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What is the difference between $\mathbb{N}$ and $\{ \mathbb{N} \}$?

Note that, here $\mathbb{N}$ is the set of all natural numbers.

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  • $\begingroup$ Please put your question in the question body. $\endgroup$
    – celtschk
    Dec 9 '19 at 21:55
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$\mathbb{N}$ is the set of natural numbers, $\{\mathbb{N}\}$ is a set containing one element, namely $\mathbb{N}$.

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  • $\begingroup$ Thanks. I was confused, because of the uppercase N inside curly brackets. $\endgroup$
    – Rajat Dash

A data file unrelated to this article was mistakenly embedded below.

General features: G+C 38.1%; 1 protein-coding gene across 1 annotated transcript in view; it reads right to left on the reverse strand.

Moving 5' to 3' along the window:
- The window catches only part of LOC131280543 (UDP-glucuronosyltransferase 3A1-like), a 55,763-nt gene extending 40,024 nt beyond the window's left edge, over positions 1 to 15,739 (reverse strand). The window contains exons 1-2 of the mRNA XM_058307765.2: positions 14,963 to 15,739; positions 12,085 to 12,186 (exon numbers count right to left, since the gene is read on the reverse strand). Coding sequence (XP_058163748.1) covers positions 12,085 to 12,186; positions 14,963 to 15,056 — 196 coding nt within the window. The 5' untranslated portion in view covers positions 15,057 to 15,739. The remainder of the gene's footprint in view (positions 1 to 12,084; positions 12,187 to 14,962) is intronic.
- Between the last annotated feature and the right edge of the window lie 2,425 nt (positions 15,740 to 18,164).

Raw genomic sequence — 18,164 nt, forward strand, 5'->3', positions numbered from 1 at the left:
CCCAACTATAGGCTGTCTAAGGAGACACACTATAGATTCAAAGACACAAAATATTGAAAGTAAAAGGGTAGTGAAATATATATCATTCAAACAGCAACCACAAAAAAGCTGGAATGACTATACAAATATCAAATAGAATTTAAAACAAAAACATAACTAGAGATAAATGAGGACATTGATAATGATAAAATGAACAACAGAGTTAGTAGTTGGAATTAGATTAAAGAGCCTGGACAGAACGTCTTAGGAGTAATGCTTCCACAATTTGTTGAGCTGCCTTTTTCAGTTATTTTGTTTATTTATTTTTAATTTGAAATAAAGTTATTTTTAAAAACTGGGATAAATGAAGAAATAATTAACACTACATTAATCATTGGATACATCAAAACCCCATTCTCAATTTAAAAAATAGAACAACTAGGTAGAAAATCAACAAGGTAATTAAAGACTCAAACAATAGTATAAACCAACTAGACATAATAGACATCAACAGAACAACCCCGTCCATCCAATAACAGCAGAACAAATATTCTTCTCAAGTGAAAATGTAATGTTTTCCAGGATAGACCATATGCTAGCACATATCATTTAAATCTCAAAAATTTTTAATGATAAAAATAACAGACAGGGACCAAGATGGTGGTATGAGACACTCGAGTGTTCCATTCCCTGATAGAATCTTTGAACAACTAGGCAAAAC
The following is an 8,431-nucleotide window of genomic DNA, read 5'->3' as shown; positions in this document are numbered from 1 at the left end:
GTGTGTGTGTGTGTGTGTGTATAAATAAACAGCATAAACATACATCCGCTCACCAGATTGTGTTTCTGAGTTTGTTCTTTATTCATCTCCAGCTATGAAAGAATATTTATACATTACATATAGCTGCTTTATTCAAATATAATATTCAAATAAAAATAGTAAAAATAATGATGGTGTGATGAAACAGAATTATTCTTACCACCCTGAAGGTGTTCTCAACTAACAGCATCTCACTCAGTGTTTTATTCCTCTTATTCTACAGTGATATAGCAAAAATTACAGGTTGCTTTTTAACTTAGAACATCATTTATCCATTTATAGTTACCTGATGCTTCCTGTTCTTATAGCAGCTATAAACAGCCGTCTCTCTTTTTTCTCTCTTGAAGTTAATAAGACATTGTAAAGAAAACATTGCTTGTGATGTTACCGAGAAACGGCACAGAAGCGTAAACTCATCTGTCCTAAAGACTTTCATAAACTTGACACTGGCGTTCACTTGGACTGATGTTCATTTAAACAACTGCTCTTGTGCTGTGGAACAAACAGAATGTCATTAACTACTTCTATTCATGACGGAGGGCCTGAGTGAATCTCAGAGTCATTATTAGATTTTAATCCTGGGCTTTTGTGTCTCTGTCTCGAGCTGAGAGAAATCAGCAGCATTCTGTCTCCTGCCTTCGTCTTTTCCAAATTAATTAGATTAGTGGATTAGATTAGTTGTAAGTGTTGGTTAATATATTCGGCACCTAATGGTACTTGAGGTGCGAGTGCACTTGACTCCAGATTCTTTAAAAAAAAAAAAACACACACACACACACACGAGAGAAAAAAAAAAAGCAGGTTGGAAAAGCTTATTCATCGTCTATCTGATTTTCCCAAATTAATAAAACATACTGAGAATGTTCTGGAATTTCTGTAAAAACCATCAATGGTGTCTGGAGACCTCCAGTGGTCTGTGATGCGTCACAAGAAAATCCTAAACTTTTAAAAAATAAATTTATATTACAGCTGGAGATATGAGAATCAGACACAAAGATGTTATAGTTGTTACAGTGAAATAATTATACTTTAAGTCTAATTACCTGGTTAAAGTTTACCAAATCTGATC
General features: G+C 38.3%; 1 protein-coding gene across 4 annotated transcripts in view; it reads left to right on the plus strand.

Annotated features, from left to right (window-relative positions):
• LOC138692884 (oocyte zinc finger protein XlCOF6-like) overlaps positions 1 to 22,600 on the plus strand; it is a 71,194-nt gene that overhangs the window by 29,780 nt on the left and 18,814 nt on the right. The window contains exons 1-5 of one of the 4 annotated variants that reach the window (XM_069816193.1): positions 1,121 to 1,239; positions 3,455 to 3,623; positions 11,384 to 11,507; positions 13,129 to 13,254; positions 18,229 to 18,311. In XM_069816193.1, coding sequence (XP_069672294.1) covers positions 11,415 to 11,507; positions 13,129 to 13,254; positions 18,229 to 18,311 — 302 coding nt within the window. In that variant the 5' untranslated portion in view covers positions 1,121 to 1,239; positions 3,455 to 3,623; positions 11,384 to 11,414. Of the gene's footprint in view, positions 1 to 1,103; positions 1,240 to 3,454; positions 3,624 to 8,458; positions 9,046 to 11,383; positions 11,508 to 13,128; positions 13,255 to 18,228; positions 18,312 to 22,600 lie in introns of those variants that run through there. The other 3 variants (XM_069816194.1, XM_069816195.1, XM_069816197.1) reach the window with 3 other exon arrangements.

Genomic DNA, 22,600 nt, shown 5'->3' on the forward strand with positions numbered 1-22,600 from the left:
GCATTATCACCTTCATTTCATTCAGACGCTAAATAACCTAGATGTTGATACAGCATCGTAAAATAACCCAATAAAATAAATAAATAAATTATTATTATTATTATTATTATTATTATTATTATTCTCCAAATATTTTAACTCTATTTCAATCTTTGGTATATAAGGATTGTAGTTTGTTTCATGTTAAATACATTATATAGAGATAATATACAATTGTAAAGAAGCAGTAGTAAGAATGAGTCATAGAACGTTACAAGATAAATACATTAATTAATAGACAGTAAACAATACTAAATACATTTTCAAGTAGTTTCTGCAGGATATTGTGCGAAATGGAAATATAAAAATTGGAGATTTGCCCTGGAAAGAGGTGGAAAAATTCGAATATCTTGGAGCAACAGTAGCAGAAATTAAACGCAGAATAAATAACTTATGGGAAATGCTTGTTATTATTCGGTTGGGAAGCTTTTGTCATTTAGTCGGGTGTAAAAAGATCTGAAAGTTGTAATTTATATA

Dec 9 '19 at 2:24
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The same way $\emptyset \neq \{ \emptyset \}$.

One is a set with no elements, the other a set containing a set of no elements.

So in your example, the left is the set of natural numbers, the right a set containing one element, the set of natural numbers.

As I tell my students, it's the difference between an empty box and a box containing an empty box.

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  • $\begingroup$ Thanks 😊. I was confused because of the uppercase letters. $\endgroup$
    – Rajat Dash
    Dec 9 '19 at 2:26
  • $\begingroup$ @RajatDash: The letter is just a name. There's no reason why it should matter whether it is an uppercase letter, lowercase letter, Greek letter, Hebrew letter, or Chinese symbol. $\endgroup$
    – celtschk
    Dec 9 '19 at 22:00

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